flipping through the pages of today's dystopias with Ryan Richardson
I stocked up on the usual stuff during a trip to the bulk foods store. Pasta, beans, oats, toilet paper, soap. The masks and hand sanitizer were already out. Back home, there was something comforting to lining the cabinets with these crisp boxes of goods, bland and reliable. Purchase also means to have a hold on something.
To round out the survival package, I ordered books online. Indefensibly, I bought them on Amazon. A stack of novels, things I had been wanting to read. Maybe now I would be able to. Quarantine, before it became the burdensome state of suspension we’re all living in, momentarily shimmered with false promise. Finally enough time to do the things we care about, that we enjoy.
That was before motivation dried up and anxious distraction set in. Before harsh new realities began to reconfigure our desires and redefine what matters to us.
I resolved to read the stack of books anyway. I forced myself to sit still at night. There’s comfort in this too, the familiar lifelong posture of cradling a novel. Is this self-indulgence? Run-of-the-mill escapism? A pleasant distraction that should be off-limits right now, when there’s so much happening, so much to fret over?
I read, and keep reading. What does it mean to read, to read feverishly, in these times?
Ling Ma’s debut novel Severance was a hit when it came out in 2018. I’m far from the only person to have been drawn to this book recently, given its eerie premonitions of the current crisis.
A mysterious illness (“Shen Fever”) appears in China, dispersing into the world through global trade. People grow sick in exponential numbers, succumbing to a high fever which invariably proves fatal. N95s, quarantine, quibbles over the effectiveness of masks, work-from-home policies, travel bans, CDC guidelines, daily death tolls – it’s all there, the bureaucratic language of disorder, well before it became today’s vocabulary.
With alternating narratives of past and present, Severance weaves its story with emotional rawness and sardonic clarity. We follow the young Candace as she plunges into the corporate hellscape of New York (pre-collapse) and later joins up with fellow survivors navigating a more complete hellscape (post-collapse). These dual narratives are interspersed with Candace’s evocative, searching memories of her immigrant parents and her oh-so-millennial romance with her idealistic boyfriend.
Despite her book’s parallels with the coronavirus pandemic, I don’t think Ma is prescient in the predictive sense so much as clear-sighted about the dead-end world we have grown up in. Severance is about work as much as the end of the world. “I got up. I went to work in the morning.” The refrain begins chapter after chapter, adorning the unfolding tragedy with surreal repetition. Here’s Candace, going to work long after everyone else – boss included – has quit. While the city crumbles and the death toll mounts, she moves into her Midtown office permanently. Subsisting on office snacks, she waits for more emails to appear and more assignments to materialize, though she knows they never will.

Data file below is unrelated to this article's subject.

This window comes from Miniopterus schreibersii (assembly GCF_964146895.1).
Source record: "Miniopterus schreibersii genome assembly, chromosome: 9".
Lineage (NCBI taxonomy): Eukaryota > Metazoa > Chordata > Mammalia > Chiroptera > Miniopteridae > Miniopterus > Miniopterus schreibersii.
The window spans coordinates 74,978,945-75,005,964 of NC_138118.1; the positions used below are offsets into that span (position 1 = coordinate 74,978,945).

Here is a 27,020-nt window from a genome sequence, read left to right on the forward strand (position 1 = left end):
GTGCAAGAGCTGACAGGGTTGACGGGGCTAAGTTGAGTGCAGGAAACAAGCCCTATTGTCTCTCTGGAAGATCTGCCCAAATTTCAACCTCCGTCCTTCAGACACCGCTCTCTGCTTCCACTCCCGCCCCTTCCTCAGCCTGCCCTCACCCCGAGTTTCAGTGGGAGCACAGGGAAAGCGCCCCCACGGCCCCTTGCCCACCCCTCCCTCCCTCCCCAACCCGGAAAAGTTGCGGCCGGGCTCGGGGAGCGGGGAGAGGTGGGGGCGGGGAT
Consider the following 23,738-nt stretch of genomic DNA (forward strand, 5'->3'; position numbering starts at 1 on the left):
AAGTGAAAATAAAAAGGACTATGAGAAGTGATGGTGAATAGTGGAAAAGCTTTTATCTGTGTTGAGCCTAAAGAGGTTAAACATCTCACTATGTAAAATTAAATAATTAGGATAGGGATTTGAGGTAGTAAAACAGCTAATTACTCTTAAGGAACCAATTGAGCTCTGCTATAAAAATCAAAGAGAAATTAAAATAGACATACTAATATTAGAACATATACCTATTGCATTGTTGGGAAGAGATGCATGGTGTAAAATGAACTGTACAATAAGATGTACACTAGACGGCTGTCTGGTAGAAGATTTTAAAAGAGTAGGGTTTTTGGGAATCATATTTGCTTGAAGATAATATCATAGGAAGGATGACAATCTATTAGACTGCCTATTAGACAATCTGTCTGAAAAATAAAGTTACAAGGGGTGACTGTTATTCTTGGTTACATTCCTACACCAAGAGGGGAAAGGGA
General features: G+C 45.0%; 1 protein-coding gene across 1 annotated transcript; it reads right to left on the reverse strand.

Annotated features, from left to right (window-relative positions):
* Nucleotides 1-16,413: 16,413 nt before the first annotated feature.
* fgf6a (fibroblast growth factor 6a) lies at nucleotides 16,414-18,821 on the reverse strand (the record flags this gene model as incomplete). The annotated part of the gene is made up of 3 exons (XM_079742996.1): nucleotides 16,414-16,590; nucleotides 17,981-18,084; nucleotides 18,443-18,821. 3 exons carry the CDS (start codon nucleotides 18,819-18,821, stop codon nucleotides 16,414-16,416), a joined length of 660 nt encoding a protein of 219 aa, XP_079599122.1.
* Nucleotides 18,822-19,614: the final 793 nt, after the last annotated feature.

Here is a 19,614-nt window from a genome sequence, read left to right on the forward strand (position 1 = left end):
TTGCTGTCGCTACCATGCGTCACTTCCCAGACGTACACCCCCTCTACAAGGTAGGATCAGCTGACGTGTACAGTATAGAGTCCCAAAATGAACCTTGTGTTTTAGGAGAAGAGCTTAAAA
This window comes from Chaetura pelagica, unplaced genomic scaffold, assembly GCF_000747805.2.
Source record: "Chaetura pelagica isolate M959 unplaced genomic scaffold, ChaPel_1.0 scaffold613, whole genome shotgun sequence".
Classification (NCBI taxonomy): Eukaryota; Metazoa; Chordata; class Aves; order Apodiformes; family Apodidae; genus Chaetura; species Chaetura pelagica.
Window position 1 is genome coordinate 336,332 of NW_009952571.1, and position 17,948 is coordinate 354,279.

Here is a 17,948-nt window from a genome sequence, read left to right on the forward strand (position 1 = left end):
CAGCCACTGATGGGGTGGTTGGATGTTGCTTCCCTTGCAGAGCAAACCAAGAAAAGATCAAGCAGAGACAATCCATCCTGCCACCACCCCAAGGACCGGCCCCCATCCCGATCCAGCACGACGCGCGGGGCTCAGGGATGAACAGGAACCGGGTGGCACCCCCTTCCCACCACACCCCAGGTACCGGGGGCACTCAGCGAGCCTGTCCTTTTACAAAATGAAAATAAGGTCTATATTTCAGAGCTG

The “fevered” who haunt Candace’s eventual exodus to the Midwest are less ravenous zombies typical of the genre, more mindless busybodies of late capitalism. Having lost consciousness, their bodies repeat simple tasks until flesh drips off bone. The results are comic, absurd scenes, pantomimes both grotesque and beautiful. A sales assistant folding cashmere sweaters in the window of a Fifth Avenue boutique, jaw missing. A hollow-eyed office worker clicking the mouse endlessly, sending nonsense emails to clients, until he’s dragged away by masked paramedics. “It is a fever of repetition, of routine,” Ma deadpans.
It’s a rare moment when Candace’s aspirations towards something else shine through this parody of the working life. The clue Ma gives us isn’t found in the other half of the novel, the post-apocalyptic wandering through the brand name detritus of America. What Candace finds there is just as empty, unsatisfying, and creepy as time in the office. The cult of work versus, well, an end-of-the-world cult. What’s the difference?
Instead the key moment comes in a dreamy, slightly argumentative after-hours conversation with her (now ex-) boyfriend at a spot in Bushwick. During a superstorm during the pandemic (disasters multiply, in Ma’s telling), she voices something familiar to each of us: “It took a force of nature to interrupt our routines. We just wanted to hit the reset button. We just wanted to feel flush with time to do things of no quantifiable value, our hopeful side pursuits like writing or drawing or something, something other than what we did for money.”
There, buried in nonchalant language, in the same stock phrases we’ve all uttered, is the conversation our generation has been endlessly having, the late-night truth of our time. Our jobs wear us out, work flattens our passions, cities grind us down then push us out, social roles trap us like glue. Even love mostly just stresses us out. To feel flush with time. Time unstructured by the thousand obligations and expectations placed on us. It’s our ultimate desire, the thing we’ve never had, pushed from one stage of life to another, always rushing to get our shit together, while the world around us ricochets from one crisis to another.
When I put down Severance, I immediately picked up the other book it brought to mind, one I’d first read a couple years ago. Emily St. John Mandel’s Station Eleven, published in 2014, is another best-selling novel featuring a global pandemic bringing civilization to an inglorious halt. Those eerie parallels are here too: an illness that spreads via international travel, nurses falling sick in overwhelmed ERs, ventilators and incubation periods, the stockpiling of toilet paper.